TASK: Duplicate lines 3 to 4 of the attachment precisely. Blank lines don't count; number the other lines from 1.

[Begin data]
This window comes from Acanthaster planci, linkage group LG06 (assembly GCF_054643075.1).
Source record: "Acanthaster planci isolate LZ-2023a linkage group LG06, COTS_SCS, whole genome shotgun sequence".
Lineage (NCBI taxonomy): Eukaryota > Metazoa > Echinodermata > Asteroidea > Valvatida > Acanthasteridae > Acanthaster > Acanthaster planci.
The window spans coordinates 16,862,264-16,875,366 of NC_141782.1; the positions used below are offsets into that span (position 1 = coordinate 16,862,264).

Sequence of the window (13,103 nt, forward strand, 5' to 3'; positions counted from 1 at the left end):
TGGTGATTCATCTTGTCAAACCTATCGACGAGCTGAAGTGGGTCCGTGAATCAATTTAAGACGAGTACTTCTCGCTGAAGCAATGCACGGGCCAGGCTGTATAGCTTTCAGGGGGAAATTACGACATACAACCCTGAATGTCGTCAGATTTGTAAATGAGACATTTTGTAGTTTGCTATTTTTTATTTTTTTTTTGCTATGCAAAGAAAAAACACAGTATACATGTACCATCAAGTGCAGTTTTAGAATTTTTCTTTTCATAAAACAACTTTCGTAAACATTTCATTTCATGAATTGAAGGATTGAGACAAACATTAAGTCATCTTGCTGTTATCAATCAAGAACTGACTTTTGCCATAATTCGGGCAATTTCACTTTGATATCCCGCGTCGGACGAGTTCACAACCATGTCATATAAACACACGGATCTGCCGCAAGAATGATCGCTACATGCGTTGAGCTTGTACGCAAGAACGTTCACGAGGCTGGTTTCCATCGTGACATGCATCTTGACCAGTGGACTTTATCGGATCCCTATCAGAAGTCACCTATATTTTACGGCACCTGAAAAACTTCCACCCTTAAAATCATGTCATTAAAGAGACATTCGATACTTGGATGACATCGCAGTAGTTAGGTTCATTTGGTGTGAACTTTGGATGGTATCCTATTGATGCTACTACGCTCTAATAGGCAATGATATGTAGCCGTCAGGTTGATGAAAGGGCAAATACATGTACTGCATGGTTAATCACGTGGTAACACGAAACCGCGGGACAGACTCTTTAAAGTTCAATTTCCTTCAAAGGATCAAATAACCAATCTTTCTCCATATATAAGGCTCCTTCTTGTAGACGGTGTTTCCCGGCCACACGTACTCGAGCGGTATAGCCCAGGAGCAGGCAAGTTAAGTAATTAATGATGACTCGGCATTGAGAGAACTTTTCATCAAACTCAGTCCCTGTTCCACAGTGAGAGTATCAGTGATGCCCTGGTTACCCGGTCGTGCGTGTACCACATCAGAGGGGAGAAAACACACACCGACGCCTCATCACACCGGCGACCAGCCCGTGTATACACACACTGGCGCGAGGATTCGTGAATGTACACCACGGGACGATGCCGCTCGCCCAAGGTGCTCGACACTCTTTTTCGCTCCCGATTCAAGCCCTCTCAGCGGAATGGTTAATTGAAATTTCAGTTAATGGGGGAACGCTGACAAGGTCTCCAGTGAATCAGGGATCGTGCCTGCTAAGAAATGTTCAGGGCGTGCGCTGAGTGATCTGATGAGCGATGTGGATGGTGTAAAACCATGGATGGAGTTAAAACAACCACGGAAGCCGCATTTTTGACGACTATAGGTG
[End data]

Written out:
Lineage (NCBI taxonomy): Eukaryota > Metazoa > Echinodermata > Asteroidea > Valvatida > Acanthasteridae > Acanthaster > Acanthaster planci.
The window spans coordinates 16,862,264-16,875,366 of NC_141782.1; the positions used below are offsets into that span (position 1 = coordinate 16,862,264).